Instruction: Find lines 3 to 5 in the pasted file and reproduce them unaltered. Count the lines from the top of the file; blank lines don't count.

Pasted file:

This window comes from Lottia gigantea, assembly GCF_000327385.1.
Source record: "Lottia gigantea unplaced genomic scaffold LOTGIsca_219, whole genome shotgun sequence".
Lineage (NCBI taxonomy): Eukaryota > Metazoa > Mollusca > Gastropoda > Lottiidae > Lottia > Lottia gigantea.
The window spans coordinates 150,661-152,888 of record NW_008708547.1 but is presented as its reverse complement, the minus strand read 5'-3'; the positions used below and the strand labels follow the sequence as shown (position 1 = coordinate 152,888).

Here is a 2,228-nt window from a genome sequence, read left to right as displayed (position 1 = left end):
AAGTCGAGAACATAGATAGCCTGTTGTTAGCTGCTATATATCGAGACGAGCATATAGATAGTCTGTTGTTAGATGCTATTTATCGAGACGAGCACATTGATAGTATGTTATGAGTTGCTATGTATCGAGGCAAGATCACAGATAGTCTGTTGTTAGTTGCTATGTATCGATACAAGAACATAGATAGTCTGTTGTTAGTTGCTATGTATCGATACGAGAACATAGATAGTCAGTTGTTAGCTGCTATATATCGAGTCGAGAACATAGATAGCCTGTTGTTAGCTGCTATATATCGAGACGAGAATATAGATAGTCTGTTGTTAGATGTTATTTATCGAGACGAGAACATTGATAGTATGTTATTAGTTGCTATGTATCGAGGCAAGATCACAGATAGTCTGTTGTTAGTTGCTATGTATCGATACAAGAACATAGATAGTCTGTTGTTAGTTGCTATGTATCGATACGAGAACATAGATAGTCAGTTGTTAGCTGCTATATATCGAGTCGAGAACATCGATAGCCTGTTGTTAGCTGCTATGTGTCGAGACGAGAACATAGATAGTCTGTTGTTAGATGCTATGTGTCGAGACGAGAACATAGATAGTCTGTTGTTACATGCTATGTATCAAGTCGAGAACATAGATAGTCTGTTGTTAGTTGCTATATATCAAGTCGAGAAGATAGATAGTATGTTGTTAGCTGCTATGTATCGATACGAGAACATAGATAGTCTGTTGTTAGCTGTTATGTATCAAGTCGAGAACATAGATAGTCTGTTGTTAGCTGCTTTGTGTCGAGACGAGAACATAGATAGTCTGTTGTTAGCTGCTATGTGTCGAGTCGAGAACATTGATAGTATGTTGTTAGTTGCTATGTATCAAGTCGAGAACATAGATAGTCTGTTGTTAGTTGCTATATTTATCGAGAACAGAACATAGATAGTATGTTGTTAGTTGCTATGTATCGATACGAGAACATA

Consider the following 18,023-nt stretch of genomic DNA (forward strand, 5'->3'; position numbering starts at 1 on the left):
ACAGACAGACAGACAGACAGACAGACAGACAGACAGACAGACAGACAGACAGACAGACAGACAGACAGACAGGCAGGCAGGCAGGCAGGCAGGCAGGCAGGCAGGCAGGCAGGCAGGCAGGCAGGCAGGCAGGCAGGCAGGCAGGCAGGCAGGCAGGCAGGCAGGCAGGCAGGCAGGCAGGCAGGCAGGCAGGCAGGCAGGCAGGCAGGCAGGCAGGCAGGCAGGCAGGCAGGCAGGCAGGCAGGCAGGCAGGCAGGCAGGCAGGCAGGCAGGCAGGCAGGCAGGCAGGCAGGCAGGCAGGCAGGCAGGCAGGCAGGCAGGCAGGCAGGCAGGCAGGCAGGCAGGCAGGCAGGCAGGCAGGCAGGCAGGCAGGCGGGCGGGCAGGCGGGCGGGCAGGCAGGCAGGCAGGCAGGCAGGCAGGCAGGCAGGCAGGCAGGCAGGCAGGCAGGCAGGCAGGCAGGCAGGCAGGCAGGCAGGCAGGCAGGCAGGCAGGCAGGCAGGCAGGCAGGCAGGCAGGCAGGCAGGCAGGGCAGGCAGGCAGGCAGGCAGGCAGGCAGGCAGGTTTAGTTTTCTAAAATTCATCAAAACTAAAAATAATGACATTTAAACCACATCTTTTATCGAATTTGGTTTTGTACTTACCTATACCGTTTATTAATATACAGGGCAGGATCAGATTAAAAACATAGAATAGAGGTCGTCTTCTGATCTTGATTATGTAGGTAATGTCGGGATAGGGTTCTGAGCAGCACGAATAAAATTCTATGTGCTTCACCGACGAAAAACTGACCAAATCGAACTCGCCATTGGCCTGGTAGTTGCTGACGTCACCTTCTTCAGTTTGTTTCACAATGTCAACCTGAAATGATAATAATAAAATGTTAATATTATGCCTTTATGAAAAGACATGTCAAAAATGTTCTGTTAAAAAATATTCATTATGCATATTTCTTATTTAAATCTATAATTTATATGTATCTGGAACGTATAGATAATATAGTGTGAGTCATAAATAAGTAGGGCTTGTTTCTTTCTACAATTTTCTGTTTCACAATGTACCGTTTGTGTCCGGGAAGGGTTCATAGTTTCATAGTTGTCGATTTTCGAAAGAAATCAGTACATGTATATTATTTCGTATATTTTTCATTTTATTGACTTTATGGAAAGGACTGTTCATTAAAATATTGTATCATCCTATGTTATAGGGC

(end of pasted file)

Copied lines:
Lineage (NCBI taxonomy): Eukaryota > Metazoa > Mollusca > Gastropoda > Lottiidae > Lottia > Lottia gigantea.
The window spans coordinates 150,661-152,888 of record NW_008708547.1 but is presented as its reverse complement, the minus strand read 5'-3'; the positions used below and the strand labels follow the sequence as shown (position 1 = coordinate 152,888).

Here is a 2,228-nt window from a genome sequence, read left to right as displayed (position 1 = left end):